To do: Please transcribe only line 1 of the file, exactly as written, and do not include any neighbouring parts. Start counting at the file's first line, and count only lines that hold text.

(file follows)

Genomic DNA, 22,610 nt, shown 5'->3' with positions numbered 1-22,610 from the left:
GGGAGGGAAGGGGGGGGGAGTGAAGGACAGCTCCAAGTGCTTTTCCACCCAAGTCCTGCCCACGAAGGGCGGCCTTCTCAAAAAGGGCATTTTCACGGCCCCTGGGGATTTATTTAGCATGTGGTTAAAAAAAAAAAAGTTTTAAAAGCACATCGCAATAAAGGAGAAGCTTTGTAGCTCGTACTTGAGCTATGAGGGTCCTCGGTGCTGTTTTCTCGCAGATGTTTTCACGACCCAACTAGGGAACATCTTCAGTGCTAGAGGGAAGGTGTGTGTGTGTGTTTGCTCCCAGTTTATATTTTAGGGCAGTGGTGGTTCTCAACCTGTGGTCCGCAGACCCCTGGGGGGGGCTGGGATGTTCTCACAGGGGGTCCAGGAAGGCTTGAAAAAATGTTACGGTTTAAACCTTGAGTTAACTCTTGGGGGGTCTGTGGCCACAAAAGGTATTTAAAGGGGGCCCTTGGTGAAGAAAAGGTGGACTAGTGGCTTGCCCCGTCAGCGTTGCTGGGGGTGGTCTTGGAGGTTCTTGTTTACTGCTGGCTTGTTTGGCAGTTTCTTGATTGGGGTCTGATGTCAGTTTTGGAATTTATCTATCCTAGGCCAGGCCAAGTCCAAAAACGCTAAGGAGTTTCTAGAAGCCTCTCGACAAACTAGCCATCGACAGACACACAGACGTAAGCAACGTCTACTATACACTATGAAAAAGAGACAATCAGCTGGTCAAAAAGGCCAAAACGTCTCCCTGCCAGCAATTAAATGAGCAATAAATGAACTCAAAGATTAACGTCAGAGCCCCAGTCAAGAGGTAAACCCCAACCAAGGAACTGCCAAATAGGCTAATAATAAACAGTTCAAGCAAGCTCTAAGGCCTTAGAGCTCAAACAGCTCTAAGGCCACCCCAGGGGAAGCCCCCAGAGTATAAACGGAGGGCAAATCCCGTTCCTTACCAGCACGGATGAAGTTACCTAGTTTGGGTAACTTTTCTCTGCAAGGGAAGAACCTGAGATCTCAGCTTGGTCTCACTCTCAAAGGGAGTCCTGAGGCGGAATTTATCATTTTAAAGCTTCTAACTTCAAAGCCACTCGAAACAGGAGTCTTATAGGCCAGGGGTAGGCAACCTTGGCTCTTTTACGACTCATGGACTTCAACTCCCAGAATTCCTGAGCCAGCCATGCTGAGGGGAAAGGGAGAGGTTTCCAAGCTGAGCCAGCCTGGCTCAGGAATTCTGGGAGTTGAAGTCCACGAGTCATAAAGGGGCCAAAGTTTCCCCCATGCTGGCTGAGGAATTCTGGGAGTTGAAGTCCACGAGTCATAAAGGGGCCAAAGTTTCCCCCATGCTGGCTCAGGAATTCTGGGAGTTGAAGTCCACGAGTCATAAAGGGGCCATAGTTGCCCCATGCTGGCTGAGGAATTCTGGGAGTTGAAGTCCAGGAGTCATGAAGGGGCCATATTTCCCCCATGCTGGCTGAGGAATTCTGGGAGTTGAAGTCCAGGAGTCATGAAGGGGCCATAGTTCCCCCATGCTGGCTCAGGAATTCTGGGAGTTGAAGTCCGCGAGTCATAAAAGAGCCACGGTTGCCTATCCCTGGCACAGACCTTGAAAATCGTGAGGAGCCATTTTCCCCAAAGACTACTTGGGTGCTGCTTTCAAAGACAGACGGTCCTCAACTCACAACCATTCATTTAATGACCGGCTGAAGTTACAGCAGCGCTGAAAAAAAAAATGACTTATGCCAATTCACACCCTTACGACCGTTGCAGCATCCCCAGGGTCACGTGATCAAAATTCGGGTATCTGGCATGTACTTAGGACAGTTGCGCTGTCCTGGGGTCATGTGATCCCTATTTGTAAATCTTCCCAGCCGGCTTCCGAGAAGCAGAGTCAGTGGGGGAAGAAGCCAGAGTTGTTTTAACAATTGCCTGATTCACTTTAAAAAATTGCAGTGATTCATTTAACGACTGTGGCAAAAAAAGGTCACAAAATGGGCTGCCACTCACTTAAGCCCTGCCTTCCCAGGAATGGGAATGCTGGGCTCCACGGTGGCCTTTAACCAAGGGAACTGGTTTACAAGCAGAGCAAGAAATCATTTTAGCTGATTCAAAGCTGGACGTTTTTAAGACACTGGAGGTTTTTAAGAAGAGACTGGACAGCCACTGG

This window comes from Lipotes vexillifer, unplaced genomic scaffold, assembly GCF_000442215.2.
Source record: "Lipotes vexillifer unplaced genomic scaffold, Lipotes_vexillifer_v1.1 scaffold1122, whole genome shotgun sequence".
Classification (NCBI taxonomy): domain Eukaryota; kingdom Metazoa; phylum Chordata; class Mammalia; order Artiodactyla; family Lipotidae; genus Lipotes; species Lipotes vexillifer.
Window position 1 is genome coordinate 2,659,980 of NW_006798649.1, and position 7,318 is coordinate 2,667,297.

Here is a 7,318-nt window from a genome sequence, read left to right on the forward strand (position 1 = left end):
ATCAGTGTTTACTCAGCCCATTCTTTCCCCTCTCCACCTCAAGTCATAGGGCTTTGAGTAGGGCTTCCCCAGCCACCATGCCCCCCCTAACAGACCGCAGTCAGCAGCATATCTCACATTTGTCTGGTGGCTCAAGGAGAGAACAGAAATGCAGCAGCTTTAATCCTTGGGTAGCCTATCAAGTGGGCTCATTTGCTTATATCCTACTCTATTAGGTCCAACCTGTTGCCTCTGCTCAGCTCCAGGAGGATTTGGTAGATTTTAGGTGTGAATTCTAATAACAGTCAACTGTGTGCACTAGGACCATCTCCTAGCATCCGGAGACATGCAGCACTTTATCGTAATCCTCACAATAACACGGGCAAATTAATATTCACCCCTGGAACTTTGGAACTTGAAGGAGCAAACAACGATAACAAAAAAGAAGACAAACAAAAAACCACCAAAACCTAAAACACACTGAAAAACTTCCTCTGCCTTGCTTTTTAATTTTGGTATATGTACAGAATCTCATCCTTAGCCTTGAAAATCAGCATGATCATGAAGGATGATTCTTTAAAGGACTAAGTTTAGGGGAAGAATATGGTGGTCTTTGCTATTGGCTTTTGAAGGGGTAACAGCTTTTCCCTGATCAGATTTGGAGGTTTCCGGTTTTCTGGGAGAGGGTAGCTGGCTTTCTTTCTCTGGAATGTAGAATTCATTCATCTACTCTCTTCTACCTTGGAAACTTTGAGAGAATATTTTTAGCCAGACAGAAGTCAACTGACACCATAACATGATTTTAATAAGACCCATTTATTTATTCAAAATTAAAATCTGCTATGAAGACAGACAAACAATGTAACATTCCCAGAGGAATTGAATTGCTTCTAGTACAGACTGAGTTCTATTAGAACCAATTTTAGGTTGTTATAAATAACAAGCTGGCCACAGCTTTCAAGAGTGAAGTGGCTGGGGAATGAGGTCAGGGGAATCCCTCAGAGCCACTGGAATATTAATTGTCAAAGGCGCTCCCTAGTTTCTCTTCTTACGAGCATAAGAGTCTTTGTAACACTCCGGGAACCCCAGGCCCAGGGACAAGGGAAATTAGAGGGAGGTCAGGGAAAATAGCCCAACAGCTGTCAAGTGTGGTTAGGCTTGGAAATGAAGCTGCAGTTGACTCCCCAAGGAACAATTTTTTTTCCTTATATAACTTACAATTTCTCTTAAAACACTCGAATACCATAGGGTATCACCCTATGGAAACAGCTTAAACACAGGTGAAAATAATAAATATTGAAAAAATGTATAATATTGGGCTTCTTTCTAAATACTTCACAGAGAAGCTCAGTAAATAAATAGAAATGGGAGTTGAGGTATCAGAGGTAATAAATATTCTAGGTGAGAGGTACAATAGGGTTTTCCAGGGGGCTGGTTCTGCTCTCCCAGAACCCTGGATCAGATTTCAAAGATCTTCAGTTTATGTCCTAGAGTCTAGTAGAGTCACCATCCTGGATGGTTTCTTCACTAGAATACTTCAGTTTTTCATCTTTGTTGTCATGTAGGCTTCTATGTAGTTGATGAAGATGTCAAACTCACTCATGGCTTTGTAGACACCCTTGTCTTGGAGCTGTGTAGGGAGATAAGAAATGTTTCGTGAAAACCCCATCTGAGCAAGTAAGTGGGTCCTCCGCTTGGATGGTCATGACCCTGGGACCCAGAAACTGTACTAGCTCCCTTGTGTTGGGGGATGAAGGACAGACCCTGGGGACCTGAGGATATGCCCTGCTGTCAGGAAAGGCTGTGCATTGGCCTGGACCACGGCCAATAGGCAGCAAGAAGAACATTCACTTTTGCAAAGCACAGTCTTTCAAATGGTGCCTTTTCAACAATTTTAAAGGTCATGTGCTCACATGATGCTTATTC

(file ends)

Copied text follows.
Genomic DNA, 22,610 nt, shown 5'->3' with positions numbered 1-22,610 from the left: